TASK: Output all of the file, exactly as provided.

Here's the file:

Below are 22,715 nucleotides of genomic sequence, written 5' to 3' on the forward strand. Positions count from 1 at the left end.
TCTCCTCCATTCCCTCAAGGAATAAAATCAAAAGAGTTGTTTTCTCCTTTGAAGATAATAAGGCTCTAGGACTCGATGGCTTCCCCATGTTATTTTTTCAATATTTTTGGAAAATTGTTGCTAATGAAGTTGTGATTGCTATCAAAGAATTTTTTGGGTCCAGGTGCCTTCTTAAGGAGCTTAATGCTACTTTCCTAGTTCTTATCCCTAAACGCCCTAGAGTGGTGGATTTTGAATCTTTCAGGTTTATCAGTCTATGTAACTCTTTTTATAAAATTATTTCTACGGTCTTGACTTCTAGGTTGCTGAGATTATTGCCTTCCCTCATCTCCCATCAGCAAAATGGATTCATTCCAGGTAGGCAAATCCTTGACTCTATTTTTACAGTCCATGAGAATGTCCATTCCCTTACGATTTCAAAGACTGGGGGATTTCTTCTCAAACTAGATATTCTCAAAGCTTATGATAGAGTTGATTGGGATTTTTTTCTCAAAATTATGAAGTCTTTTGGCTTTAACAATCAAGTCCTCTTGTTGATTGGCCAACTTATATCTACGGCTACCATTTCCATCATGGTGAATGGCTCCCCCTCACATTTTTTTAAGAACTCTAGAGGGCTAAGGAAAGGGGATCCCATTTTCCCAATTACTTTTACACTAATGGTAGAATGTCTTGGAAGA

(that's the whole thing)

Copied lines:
Below are 22,715 nucleotides of genomic sequence, written 5' to 3' on the forward strand. Positions count from 1 at the left end.
TCTCCTCCATTCCCTCAAGGAATAAAATCAAAAGAGTTGTTTTCTCCTTTGAAGATAATAAGGCTCTAGGACTCGATGGCTTCCCCATGTTATTTTTTCAATATTTTTGGAAAATTGTTGCTAATGAAGTTGTGATTGCTATCAAAGAATTTTTTGGGTCCAGGTGCCTTCTTAAGGAGCTTAATGCTACTTTCCTAGTTCTTATCCCTAAACGCCCTAGAGTGGTGGATTTTGAATCTTTCAGGTTTATCAGTCTATGTAACTCTTTTTATAAAATTATTTCTACGGTCTTGACTTCTAGGTTGCTGAGATTATTGCCTTCCCTCATCTCCCATCAGCAAAATGGATTCATTCCAGGTAGGCAAATCCTTGACTCTATTTTTACAGTCCATGAGAATGTCCATTCCCTTACGATTTCAAAGACTGGGGGATTTCTTCTCAAACTAGATATTCTCAAAGCTTATGATAGAGTTGATTGGGATTTTTTTCTCAAAATTATGAAGTCTTTTGGCTTTAACAATCAAGTCCTCTTGTTGATTGGCCAACTTATATCTACGGCTACCATTTCCATCATGGTGAATGGCTCCCCCTCACATTTTTTTAAGAACTCTAGAGGGCTAAGGAAAGGGGATCCCATTTTCCCAATTACTTTTACACTAATGGTAGAATGTCTTGGAAGA